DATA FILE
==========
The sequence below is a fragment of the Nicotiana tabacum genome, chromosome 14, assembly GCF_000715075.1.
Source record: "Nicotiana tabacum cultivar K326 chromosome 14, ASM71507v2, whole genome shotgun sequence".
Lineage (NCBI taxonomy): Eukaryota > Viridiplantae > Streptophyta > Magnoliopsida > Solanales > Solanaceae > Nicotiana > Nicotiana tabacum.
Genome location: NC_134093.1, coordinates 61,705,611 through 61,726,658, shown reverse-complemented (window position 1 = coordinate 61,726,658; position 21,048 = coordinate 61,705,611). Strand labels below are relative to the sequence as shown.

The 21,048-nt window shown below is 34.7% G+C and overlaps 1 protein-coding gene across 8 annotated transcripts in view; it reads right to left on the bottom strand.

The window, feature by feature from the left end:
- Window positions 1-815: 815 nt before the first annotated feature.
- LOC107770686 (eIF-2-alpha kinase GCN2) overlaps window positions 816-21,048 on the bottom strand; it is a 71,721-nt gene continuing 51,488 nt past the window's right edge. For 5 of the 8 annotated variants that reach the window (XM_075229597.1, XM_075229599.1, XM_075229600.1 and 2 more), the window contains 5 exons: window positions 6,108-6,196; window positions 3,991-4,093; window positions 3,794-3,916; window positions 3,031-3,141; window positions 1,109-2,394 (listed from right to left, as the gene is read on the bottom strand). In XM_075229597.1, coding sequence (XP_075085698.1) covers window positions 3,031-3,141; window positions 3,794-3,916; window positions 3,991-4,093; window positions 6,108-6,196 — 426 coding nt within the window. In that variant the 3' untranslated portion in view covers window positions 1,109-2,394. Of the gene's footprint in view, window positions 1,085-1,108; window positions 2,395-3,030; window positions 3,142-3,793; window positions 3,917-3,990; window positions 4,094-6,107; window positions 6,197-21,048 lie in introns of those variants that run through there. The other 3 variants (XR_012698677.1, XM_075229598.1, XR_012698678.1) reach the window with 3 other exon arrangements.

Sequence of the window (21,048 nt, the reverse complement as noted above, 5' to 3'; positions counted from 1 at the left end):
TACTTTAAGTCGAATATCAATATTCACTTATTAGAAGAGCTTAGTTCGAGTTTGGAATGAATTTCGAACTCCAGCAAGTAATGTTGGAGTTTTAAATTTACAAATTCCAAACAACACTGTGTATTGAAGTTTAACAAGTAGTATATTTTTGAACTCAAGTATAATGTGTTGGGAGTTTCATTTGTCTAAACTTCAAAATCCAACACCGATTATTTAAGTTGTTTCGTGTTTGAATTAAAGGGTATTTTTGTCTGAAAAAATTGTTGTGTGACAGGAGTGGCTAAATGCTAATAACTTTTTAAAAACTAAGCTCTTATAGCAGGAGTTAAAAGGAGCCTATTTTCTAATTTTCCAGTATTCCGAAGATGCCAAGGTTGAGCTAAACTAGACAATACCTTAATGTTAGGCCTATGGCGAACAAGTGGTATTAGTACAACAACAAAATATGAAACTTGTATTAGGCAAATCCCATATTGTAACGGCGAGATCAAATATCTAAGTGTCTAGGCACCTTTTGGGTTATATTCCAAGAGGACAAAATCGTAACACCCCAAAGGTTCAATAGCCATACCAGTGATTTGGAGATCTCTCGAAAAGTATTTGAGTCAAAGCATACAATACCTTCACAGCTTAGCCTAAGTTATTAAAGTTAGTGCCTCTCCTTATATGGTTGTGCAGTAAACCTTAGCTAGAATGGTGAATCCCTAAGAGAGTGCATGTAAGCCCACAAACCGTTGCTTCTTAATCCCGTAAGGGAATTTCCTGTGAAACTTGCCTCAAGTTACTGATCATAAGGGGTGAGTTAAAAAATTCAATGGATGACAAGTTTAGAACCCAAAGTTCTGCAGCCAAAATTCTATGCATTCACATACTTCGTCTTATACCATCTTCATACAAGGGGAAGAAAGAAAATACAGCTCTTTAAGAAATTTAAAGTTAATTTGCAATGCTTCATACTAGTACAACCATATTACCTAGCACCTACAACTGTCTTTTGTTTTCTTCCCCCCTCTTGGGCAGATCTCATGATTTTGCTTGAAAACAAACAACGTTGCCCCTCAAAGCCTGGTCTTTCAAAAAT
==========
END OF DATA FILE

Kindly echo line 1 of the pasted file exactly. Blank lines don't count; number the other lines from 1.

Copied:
The sequence below is a fragment of the Nicotiana tabacum genome, chromosome 14, assembly GCF_000715075.1.